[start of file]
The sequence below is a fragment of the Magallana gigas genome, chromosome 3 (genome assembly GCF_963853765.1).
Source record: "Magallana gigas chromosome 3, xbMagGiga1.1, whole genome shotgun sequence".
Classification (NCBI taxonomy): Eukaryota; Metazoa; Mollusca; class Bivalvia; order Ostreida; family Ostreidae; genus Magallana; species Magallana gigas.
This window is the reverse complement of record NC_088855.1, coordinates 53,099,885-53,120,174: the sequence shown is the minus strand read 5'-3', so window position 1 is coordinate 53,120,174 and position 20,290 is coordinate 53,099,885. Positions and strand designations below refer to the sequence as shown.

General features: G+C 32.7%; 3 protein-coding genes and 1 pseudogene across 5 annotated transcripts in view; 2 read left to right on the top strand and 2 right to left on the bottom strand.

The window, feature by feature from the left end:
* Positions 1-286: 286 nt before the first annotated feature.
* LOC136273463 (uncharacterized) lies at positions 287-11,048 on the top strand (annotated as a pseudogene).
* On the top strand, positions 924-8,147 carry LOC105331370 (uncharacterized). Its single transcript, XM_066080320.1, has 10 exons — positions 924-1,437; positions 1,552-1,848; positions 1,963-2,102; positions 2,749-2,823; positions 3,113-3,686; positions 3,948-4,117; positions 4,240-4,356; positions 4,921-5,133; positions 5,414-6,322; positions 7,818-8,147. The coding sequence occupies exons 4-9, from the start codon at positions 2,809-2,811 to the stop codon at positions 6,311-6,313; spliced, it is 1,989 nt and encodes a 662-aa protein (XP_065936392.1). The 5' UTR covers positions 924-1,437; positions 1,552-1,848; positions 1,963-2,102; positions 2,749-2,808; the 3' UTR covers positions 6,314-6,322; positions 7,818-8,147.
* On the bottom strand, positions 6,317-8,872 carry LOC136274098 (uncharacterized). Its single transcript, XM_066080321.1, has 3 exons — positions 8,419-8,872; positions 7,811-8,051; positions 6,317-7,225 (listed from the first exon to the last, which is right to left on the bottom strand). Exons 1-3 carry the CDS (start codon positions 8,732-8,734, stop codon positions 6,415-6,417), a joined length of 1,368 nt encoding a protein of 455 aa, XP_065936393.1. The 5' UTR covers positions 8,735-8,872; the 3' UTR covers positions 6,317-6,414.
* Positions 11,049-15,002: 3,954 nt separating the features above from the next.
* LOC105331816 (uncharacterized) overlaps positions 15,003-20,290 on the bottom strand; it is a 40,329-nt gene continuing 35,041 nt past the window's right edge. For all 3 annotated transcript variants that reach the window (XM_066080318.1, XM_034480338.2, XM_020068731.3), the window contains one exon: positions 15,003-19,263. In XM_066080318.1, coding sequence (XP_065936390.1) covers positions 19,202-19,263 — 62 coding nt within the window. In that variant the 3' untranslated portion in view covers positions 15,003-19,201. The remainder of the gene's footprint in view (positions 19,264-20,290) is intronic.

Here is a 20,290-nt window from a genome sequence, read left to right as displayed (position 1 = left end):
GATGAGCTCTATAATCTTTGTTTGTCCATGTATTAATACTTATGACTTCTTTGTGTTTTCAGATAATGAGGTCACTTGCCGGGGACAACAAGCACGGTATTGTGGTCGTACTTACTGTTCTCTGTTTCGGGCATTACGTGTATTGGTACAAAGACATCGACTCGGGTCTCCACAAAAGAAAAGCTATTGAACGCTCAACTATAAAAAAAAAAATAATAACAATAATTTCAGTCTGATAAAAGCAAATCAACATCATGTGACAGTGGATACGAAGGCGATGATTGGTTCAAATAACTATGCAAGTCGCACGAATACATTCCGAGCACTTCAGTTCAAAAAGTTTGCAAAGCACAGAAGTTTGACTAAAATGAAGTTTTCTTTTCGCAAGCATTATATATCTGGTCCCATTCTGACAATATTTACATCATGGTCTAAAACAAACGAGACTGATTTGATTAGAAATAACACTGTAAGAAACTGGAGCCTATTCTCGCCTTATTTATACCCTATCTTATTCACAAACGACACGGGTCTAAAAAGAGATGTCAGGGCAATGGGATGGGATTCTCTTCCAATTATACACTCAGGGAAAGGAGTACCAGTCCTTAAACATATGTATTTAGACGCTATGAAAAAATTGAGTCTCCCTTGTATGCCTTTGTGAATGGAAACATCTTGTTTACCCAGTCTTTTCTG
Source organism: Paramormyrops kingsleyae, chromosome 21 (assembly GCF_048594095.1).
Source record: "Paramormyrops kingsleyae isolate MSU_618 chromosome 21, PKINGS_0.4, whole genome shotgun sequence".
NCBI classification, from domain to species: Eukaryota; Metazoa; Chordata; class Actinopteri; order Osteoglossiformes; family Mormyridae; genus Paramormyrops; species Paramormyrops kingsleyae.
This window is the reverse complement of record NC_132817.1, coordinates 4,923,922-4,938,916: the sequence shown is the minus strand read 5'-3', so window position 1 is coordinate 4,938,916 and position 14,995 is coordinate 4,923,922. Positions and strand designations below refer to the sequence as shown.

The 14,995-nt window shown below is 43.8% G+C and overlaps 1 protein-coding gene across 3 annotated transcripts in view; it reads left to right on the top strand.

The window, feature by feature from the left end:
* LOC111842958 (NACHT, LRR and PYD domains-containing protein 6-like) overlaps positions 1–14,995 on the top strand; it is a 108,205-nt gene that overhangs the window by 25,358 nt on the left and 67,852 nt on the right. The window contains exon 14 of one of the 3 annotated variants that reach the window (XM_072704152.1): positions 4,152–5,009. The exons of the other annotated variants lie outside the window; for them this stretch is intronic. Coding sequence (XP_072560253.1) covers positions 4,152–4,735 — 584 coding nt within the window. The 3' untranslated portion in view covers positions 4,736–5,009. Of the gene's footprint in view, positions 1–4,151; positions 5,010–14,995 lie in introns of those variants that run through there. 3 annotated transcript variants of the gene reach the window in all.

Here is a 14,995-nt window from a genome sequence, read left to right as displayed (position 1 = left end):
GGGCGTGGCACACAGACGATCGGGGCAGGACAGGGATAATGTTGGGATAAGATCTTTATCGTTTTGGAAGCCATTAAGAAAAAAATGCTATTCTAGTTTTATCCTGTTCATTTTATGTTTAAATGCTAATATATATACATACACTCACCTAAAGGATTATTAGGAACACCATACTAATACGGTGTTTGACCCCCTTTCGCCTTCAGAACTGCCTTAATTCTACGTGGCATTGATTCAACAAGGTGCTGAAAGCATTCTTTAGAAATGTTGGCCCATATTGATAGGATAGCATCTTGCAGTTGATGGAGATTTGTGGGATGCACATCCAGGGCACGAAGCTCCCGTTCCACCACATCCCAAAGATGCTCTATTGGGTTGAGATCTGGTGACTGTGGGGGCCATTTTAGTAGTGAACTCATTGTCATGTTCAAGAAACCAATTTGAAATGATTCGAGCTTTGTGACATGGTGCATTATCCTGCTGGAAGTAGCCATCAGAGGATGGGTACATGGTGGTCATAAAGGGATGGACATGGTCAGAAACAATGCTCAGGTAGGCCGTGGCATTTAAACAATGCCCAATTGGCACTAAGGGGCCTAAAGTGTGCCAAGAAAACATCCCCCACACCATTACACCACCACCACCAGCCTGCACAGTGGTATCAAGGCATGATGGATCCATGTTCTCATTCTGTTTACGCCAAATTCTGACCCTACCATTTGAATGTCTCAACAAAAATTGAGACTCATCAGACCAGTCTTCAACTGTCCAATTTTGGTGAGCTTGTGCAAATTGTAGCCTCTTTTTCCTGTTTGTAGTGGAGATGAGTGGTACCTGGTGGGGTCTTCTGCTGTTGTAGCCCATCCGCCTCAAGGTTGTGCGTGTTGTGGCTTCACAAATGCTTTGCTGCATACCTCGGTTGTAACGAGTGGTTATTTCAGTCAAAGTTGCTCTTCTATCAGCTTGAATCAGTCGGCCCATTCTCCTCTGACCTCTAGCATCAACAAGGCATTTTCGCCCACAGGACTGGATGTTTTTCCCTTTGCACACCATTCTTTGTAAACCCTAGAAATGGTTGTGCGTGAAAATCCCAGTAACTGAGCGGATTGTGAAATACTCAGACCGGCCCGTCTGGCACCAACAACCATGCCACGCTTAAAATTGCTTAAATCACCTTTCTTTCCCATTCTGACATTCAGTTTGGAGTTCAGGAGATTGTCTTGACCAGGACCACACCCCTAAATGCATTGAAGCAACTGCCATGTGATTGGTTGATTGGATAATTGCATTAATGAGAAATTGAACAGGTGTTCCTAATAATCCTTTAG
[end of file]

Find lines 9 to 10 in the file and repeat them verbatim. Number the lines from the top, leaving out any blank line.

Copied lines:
* On the top strand, positions 924-8,147 carry LOC105331370 (uncharacterized). Its single transcript, XM_066080320.1, has 10 exons — positions 924-1,437; positions 1,552-1,848; positions 1,963-2,102; positions 2,749-2,823; positions 3,113-3,686; positions 3,948-4,117; positions 4,240-4,356; positions 4,921-5,133; positions 5,414-6,322; positions 7,818-8,147. The coding sequence occupies exons 4-9, from the start codon at positions 2,809-2,811 to the stop codon at positions 6,311-6,313; spliced, it is 1,989 nt and encodes a 662-aa protein (XP_065936392.1). The 5' UTR covers positions 924-1,437; positions 1,552-1,848; positions 1,963-2,102; positions 2,749-2,808; the 3' UTR covers positions 6,314-6,322; positions 7,818-8,147.
* On the bottom strand, positions 6,317-8,872 carry LOC136274098 (uncharacterized). Its single transcript, XM_066080321.1, has 3 exons — positions 8,419-8,872; positions 7,811-8,051; positions 6,317-7,225 (listed from the first exon to the last, which is right to left on the bottom strand). Exons 1-3 carry the CDS (start codon positions 8,732-8,734, stop codon positions 6,415-6,417), a joined length of 1,368 nt encoding a protein of 455 aa, XP_065936393.1. The 5' UTR covers positions 8,735-8,872; the 3' UTR covers positions 6,317-6,414.